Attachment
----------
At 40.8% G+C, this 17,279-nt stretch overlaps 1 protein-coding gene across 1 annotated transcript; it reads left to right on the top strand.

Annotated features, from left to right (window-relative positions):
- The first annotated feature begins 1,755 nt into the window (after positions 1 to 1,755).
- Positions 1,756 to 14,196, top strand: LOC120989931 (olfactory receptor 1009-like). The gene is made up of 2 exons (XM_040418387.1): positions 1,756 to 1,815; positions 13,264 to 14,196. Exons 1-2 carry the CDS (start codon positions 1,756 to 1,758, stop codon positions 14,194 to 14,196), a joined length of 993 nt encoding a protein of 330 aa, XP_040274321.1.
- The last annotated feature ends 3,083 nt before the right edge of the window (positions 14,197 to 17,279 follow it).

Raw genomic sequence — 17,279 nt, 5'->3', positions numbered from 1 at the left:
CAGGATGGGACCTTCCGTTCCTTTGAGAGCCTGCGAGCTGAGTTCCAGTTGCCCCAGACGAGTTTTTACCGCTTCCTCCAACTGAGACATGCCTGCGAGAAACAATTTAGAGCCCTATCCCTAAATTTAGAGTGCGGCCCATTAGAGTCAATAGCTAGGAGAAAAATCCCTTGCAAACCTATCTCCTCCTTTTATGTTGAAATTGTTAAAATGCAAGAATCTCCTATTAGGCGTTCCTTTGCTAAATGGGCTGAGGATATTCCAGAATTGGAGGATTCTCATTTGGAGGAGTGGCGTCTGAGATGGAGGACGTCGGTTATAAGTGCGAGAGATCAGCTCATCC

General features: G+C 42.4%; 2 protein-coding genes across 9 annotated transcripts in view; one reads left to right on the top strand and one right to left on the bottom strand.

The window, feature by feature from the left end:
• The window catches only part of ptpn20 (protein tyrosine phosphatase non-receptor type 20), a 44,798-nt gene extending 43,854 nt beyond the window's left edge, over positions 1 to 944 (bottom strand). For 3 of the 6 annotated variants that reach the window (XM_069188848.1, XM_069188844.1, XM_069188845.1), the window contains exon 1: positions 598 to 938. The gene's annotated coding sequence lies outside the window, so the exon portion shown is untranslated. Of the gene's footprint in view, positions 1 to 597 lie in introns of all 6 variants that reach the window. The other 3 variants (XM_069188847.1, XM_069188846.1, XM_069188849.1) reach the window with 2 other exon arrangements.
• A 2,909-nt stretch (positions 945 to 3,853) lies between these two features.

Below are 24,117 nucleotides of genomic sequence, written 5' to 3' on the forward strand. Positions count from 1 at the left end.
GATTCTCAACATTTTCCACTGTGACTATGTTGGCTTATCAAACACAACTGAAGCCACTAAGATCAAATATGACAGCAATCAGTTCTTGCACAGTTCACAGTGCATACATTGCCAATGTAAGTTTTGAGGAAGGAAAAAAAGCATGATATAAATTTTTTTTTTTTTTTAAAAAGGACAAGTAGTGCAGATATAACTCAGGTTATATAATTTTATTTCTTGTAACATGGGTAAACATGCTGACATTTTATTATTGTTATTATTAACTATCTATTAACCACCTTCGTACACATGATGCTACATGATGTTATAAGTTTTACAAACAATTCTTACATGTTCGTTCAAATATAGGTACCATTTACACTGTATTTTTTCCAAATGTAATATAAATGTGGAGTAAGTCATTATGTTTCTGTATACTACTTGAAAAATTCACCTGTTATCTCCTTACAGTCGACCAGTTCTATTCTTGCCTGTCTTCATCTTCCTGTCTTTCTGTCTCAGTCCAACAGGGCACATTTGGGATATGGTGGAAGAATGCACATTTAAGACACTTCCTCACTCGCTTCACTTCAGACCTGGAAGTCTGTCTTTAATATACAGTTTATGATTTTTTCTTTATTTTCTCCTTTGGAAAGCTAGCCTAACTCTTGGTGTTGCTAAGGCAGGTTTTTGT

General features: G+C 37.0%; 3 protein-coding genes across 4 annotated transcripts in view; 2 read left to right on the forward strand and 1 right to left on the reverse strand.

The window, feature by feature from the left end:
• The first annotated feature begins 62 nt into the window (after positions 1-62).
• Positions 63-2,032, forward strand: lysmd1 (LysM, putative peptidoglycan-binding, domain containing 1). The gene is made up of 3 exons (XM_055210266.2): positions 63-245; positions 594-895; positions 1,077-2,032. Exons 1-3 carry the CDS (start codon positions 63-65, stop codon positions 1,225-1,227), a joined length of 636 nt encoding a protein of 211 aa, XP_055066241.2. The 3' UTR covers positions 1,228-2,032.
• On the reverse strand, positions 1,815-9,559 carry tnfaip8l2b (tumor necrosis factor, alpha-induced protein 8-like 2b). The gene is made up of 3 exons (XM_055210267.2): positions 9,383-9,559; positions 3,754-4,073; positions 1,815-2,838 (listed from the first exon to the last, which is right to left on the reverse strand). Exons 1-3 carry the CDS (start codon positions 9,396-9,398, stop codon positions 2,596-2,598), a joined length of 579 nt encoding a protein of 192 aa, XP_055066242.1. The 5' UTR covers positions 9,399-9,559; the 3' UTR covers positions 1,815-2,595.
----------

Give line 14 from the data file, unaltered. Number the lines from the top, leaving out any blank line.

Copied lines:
General features: G+C 37.0%; 3 protein-coding genes across 4 annotated transcripts in view; 2 read left to right on the forward strand and 1 right to left on the reverse strand.